Connecticut moves to regulate civilian arming of drones

Connecticut moves to regulate civilian arming of drones

After first arming his quadcopter with a .22LR pistol, then a flame device, a Connecticut teen has sparked a push to ban armed unmanned aircraft in the state. (Photo: Youtube)

After a teen in the state flew his multi-rotor first with a pistol then with a flamethrower, lawmakers are seeking to criminalize future occurrences.

Connecticut teen Austin Haughwout, who in July made headlines with a viral video of a 26-inch remote control quad-copter that had been outfitted to fire a Kel Tec PMR-30 .22LR pistol, brought attention from concerned local politicians and the FAA but, instead of laying low, upped the ante with a personal drone equipped with a flame projector made from an in-line electric fuel pump that he used to roast a holiday turkey.

Now two bills in the state legislature aim to make it a felony for civilians to arm private unmanned aircraft.

“I don’t know what he’s thinking about, but that’s just reckless on its face,” State Rep. William Tong, D-Stamford, co-chairman of the Judiciary Committee, told the Associated Press. “I get and I understand that kids do crazy things, but that also raises a question about how we ought to regulate these machines as they get ever more sophisticated, because they do have the potential to cause damage or infringe on the rights of others.”

The House Public Safety and Security Committee is currently reviewing HB 5274 which would criminalize anyone equipping a personal unmanned aircraft to release tear gas or similar agents, or to remotely control a deadly weapon, incendiary device or explosive. Violators will be subject to a Class C felony, which shares the same sentencing guidelines as second-degree manslaughter in Connecticut, and would allow for up to 10 years in state prison.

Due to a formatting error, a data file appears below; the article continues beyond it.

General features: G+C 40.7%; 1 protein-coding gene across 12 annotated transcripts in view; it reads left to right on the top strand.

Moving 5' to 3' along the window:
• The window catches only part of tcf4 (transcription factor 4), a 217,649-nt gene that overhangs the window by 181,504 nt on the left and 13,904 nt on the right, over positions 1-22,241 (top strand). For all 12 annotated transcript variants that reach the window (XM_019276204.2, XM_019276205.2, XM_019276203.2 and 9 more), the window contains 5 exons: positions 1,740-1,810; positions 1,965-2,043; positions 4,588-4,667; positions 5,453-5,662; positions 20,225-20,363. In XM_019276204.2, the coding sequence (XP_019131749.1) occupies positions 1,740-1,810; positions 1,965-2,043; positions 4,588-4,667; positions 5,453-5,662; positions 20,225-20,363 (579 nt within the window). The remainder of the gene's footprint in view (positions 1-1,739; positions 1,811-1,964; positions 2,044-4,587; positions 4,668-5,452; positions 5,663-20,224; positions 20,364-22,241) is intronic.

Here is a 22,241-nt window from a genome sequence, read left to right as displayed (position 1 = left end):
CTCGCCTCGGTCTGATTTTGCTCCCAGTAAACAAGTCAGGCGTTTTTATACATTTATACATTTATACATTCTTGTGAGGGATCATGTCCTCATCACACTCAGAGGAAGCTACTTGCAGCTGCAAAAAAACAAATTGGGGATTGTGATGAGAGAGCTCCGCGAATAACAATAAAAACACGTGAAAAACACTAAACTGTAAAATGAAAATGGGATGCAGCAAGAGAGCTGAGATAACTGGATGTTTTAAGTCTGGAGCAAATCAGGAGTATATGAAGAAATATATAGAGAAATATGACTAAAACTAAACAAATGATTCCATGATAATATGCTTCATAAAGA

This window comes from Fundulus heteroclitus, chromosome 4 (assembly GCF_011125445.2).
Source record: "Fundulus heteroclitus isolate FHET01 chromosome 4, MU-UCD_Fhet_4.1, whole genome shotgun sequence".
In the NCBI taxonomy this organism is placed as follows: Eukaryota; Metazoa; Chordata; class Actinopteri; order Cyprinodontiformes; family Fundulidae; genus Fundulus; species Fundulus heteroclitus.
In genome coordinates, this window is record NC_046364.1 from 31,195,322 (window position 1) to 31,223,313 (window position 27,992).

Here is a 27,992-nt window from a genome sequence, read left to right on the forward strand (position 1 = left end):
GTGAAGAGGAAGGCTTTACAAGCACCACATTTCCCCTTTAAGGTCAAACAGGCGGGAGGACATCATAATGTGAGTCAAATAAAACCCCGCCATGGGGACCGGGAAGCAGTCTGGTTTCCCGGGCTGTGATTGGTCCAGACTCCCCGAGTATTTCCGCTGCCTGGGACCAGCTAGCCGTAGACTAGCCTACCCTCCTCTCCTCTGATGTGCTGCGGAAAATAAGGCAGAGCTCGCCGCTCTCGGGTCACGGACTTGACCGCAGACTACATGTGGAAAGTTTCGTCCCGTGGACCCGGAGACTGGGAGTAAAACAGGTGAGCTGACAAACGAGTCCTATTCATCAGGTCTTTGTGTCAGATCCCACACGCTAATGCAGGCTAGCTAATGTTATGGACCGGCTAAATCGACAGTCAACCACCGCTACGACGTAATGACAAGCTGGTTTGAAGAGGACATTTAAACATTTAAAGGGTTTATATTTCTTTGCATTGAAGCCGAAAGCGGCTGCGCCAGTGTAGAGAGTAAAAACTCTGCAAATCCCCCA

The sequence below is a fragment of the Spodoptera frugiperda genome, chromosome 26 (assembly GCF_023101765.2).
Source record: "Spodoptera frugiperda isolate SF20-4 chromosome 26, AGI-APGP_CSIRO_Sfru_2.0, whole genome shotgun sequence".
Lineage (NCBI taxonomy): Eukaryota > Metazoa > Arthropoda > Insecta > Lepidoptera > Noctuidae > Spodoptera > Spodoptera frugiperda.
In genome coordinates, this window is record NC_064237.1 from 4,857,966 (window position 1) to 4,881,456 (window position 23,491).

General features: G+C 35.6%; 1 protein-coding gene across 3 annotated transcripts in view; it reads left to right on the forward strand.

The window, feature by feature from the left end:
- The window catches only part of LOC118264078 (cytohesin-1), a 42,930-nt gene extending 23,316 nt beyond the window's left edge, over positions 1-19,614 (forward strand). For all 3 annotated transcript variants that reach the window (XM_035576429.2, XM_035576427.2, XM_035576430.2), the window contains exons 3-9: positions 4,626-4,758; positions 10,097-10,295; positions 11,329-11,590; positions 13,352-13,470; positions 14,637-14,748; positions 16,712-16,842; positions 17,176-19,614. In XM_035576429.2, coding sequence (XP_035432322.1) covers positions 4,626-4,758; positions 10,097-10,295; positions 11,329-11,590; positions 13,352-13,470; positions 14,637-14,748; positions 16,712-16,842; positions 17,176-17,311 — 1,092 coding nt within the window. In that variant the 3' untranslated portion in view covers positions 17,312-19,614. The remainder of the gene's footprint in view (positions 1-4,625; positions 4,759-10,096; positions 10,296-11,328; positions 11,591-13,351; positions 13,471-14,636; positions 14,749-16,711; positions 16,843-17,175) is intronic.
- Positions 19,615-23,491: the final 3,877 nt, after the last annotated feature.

A companion measure, SB 148, is currently assigned to the Senate Program Review and Investigations Committee.

Both have exceptions for law enforcement though guidelines such as obtaining warrants for the use of unmanned aerial vehicles or restricting their use to instances where human life is in jeopardy are outlined.

The father of the teen who sparked the controversy argues the legislation is not needed.

“This is a solution looking for a problem that doesn’t exist,” said Bret Haughwout.

If passed, Connecticut would not be the first state to seek criminalizing armed civilian aerial vehicles. Last year both South Carolina and Tennessee pursued such bans.

Nevada, ironically home to the principal military UAV operation center, passed dozens of new laws last year regulating commercial and recreational unmanned vehicles, including one banning the arming of such devices.

“I have seen UAVs equipped with very, very powerful machine guns on YouTube,” said Assemblyman Elliot Anderson, a Democrat from Las Vegas who backed that state’s push. “It can be done. It’s one of those things people think about when they think of UAVs, so I wanted to be able to say, ‘This isn’t allowed in our state.’ That’s another way, I think, to make people more comfortable with the technology.”

Public hearings on the Connecticut measures are set for this week.